Want to Build a Better Brain? Eat More Fish

 
 
The U.S. Dietary Guidelines Advisory Committee's 2020 Scientific Report came out last week. For the first time ever, the committee examined dietary needs of pregnant moms and young children. They concluded that children of moms who eat seafood during pregnancy and also kids who eat seafood early in life receive benefits they'll enjoy for their lifetimes.
 


Whether it’s kitchen knife or a garden shovel, a goal when buying tools is that they last a lifetime. Last week’s release of the U.S. Dietary Guidelines Advisory Committee’s (DGAC) 2020 Scientific Report offers an essential tool guide if your project is to build a brain. 

The DGAC report, published every 5 years, historically dealt with dietary needs for those above two years old. In 2020 for the first time, they expanded their view to include pregnant women, lactating moms and toddlers up two years old. Within this year’s 835 page review (confession—sometimes, I skimmed) there is abundant good news about how including seafood in our kids’ diets helps build their developing brains. 

After their review, the committee found compelling evidence that seafood improves many measures of kids’ brain development.  Specifically, they said:  “. . .(seafood)  consumption during pregnancy may be related to reduced risk of hypertensive disorders and preterm birth and better cognitive development and language and communication development in children.”  (Scientific Report, Part A. Executive Summary. Page 4)

Seafood—a tool to build a brain.

A deep dive

Much greater detail underlying the DGAC’s conclusion resides in a paper published last October by members of the Seafood Nutrition Partnership (SNP) Scientific Advisory Panel (disclosure, I am a member of the SNP panel though not an author on the paper). The paper is a meta-study or a study of studies. It includes 44 peer-reviewed scientific papers. 

They SNP authors posed two questions. 

What is the relationship between maternal seafood consumption during pregnancy and lactation and the neurocognitive development of the infant? 

What is the relationship between seafood consumption during childhood and adolescence (up to 18 years of age) and neurocognitive development?

Findings to address the first question came from 106,237 mother/infant pairs in 29 studies. The criteria for a study’s admission into review were strict. Only rigorously controlled studies qualify.  That means the authors choose study populations that are identical for socioeconomic status, age, ethnicity and more so that the only difference between groups studied is the amount of seafood eaten.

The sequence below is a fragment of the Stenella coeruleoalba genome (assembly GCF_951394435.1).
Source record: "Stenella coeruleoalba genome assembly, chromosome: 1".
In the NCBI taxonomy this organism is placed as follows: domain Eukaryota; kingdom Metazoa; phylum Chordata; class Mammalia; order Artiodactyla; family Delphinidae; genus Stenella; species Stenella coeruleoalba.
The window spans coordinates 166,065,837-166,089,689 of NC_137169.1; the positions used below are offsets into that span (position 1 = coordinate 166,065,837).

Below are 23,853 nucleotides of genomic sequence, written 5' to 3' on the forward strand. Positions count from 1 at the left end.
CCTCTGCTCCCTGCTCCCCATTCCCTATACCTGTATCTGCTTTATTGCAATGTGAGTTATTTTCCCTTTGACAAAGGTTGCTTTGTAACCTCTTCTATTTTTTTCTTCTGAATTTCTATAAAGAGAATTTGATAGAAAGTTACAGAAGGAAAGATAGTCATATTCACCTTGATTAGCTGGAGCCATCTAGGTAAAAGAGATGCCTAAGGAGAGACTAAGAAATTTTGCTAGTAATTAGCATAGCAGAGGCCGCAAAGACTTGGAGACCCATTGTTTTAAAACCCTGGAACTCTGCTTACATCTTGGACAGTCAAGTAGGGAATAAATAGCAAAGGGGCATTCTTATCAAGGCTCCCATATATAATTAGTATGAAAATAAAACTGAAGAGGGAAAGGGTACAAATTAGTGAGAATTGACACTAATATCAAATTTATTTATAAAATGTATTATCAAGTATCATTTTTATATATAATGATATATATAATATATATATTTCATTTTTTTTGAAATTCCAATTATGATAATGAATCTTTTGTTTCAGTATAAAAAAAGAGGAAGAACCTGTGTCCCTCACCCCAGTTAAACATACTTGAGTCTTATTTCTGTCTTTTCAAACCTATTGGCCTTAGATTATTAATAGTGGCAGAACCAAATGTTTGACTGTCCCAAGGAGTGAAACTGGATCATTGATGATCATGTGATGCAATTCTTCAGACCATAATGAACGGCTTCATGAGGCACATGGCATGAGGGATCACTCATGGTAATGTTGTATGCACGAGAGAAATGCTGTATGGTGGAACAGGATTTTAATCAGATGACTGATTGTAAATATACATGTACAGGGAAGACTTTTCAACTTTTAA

A principal assessment tool used in the studies was IQ tests that measured both reasoning and verbal skills. Of the 29 studies, 24 showed mothers’ seafood consumption associated with beneficial outcomes throughout the spectrum of tests different scientists used. 

The effects weren’t trivial. 

Children’s IQ score improved from 7.1 to 9.5 points. 

The benefits tended to increase with increased consumption. Twelve studies found benefits increased for women who ate more than 12 ounces per week although the rate at which benefits increased slowed down.  Four studies found that benefits reached a plateau at 12 ounces per week.  

No study found an adverse effect of eating seafood in any amount.  In some cases women ate over 100 ounces of seafood weekly.  I can’t over-stress how important this is.  Previously, some advisors counseled an upper limit of 12 ounces of seafood per week for pregnant women to avoid mercury that may be in some seafoods.  

But the SNP study clearly shows us the risk we should avoid. That risk is limiting seafood and losing the lifetime of benefits it brings. 

Answers to the second question the SNP paper posed came from 15 studies and 25,960 children.  The results were like those with the mother/child pairs. IQ test scores improved for kids whose diets included seafood. 

Some studies with the older kids included behavior as well as cognition and four studies found seafood consumption associated with lower risk for diagnosis of Attention Deficit Hyperactivity Disorder. 

Again, none of the studies showed any adverse effects from seafood consumption.

Simplicity blooms from complexity’s bramble

The DGAC and SNP scientists examined an ocean of data. To read their work is to dive into stultifying  complexity. 

Happily, the product of their work offers us some easy things to understand. Eating more seafood provides quantifiable long-term benefits and there is no downside to eating lots and lots of fish. Seafood is a superb tool for building a brain.

Here’s my take:

Moms to be: Eat more seafood for a healthier and easier pregnancy.

Pregnant moms: Eat more seafood to give your child a lifetime of  intellectual benefits.

Parents: Serve seafood to your young children to enhance emotional and intellectual development.

Dads: Moms seem to be doing most of the heavy lifting here. Get into the kitchen and cook some fish for dinner tonight.


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